When Khloe Kardashian posted a glammed up, perfectly-lit selfie on Instagram, her comments were flooded with the same type of response: “she has a new face!” The star was showing off her lighter-than-usual hair and the photo, of course, had the signature Kardashian retouch, but many assumed that she had undergone plastic surgery. Memes of her face over the years had gone viral, and in a day, the Internet had judged her against our modern-day beauty criteria: Instagram Face.
If you’re wondering why so many influencers on your feed look the same, there’s a term for that – “Instagram Face,” coined by New Yorker journalist, Jia Tolentino, describes the “single, cyborgian face” of these women we’d find attractive in this day and age. They’re young, with “poreless skin and plump, high cheekbones,” with catlike eyes, a neat nose and full lips. It’s an amalgamation of features from different beauty standards: Tolentino speaks of its ambiguously ethnic features, but is also influenced by Eurocentric ideals.
“Instagram Face” has even led to the blackfishing phenomenon, where white influencers have been accused of cherrypicking black features to adopt into their own looks, for purely aesthetic reasons.
In this era, “Instagram Face” represents a fine line. These influencers represent a departure from the heavily-contoured and perfectly-highlighted looks that dominated our feeds five years ago (now, soft glam is in) and these faces look natural to an unknowing audience.
This ideal of Instagram Face means that anything too ‘real’ will not be accepted, but you also can’t be too fake – such was the case for Khloe Kardashian. For those who grew up in the 2000s, plastic surgery was always associated with the extremes – botched caricatures with clearly obvious boob jobs. But for this generation, however, plastic surgery is harder to spot. The plastic surgery market is no longer just over-the-top operations, but rather temporal “tweakments.”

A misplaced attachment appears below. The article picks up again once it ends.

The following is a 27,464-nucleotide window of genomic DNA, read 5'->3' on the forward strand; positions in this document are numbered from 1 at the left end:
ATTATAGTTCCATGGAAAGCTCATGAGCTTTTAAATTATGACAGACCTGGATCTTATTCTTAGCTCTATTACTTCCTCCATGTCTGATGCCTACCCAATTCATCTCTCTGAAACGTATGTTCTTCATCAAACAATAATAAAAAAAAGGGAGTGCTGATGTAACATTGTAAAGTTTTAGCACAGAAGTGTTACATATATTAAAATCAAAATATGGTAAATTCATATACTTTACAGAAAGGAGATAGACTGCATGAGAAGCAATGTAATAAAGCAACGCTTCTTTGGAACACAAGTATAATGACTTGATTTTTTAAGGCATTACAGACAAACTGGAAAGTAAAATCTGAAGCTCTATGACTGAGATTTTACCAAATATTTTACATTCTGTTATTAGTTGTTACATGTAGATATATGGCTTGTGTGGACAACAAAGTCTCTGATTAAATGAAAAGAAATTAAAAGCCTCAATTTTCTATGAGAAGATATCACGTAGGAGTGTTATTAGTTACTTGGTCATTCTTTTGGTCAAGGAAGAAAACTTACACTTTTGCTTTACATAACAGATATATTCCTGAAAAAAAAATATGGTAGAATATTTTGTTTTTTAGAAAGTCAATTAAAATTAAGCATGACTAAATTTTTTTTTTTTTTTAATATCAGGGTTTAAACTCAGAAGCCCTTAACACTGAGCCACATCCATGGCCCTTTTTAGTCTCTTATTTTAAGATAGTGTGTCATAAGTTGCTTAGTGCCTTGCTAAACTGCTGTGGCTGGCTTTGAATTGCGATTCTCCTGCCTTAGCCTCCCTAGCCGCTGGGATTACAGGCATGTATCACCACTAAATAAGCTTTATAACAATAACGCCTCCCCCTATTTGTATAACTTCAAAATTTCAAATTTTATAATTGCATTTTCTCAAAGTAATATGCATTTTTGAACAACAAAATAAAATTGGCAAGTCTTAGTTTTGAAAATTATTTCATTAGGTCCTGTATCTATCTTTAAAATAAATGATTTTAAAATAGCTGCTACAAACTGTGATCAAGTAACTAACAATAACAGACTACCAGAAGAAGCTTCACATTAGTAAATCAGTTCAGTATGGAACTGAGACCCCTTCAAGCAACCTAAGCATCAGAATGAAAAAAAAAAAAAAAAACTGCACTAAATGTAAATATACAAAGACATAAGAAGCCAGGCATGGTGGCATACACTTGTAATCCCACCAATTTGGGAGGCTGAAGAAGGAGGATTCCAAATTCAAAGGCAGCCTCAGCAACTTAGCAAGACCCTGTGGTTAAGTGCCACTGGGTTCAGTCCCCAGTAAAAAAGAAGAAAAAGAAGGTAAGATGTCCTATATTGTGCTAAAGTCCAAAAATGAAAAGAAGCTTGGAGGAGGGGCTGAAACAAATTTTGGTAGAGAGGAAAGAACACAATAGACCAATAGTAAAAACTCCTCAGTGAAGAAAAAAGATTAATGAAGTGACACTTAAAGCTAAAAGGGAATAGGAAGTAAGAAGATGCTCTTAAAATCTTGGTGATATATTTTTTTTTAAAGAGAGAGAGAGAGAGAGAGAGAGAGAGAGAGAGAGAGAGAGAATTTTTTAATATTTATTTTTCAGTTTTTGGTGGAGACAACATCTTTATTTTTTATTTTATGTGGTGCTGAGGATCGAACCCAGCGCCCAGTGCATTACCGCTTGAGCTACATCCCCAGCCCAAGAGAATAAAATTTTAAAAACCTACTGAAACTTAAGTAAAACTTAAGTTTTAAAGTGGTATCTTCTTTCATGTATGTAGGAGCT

Tweakments, also called injectables, are minor, non-invasive surgeries, representing the desire of people “to look more like their own filtered photos or a Photoshop version of themselves,” according to plastic surgeon Lara Devgan. Instagram Face is therefore not only reliant on physical enhancements, but also the changes that you can make virtually – it is the era of fillers and filters.
Despite the tweakments that allow one to attain Instagram Face being temporary, it is still used as a rigid criterion for beauty. You would think that what someone posts on Instagram is a personal choice, but for celebrities and famous women in particular, it sets an expectation for everyone else.
When Kylie Jenner emerged during the lockdown in April looking disshevelled in a pair of sweatpants, it was vastly different to her Instagram pictures, and so, jokes about her appearance went viral. The mechanisms for achieving Instagram Face are becoming easily accessible, but it is still surrounded by a culture of control and perfectionism.
While people are becoming more open-minded about a tweakment-based plastic surgery industry is a good thing, accessibility can be dangerous. In a VICE experiment, it was found that 90% of practitioners in London and Essex did not ask for someone’s age when booking in a lip filler procedure, and none of the practitioners asked for ID during a consultation.
The experiment highlighted the “visible lack of concern over the age of potential clients,” which is harmful considering that teenagers are perhaps the most vulnerable to Instagram Face insecurity. There is also the issue of accountability in the influencer industry – as these procedures become more and more common, less influencers are announcing these minor tweakments and in some cases, refuting accusations that they’ve had anything done.
So, what is the future of the Instagram Face? Beauty standards are always changing, and so is the technology behind beauty standards – while beauty standards will remain for a while, It could that they will soon feel attainable and not out of reach. Melissa Seley writes that this idea of a perfect face is one forged by men, drawing on the fact that majority of board-certified plastic surgeons were men, with a 92% female client base.
Seley also makes the point Instagram’s workforce, those behind the flattering filters, are 77% male. What would a beauty standard shaped by women look like? During this period of lockdown, beauty procedures have had to take a back seat – could we apply this sentiment to the rest of our lives? In a period of global chaos, we might emerge from this not caring about what we look like on Instagram.
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